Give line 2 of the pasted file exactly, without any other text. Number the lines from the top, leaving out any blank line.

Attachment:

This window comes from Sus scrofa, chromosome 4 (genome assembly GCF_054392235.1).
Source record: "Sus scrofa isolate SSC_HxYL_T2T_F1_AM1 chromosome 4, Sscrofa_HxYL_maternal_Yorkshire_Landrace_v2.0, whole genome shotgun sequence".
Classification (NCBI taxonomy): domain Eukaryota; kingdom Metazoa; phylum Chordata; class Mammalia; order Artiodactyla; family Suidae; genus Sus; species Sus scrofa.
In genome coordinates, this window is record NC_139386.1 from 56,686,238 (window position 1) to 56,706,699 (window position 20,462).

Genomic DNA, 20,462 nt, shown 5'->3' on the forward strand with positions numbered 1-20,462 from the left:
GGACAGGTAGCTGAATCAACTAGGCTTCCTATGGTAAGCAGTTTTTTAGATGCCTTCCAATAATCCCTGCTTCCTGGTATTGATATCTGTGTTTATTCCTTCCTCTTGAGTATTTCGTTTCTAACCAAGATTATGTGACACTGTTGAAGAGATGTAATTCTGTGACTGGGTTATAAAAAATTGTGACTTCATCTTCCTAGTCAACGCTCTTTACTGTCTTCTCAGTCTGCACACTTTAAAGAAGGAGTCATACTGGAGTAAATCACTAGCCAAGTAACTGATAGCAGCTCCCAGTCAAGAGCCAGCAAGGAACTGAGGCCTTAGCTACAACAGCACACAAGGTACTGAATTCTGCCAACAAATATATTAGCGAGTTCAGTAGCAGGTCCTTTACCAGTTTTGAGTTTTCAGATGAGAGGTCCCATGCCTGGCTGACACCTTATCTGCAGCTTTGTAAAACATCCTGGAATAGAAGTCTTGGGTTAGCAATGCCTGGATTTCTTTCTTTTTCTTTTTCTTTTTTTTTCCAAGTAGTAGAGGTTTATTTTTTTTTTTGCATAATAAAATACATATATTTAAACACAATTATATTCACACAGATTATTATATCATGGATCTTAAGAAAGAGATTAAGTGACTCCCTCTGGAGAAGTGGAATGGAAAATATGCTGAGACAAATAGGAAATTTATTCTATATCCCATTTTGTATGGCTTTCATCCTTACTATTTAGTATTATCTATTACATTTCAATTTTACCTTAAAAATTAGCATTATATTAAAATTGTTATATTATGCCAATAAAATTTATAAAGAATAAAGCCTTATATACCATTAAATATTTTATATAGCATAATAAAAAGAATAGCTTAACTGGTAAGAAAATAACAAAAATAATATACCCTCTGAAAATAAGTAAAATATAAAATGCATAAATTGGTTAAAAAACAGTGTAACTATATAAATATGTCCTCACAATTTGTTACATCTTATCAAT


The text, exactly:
Source record: "Sus scrofa isolate SSC_HxYL_T2T_F1_AM1 chromosome 4, Sscrofa_HxYL_maternal_Yorkshire_Landrace_v2.0, whole genome shotgun sequence".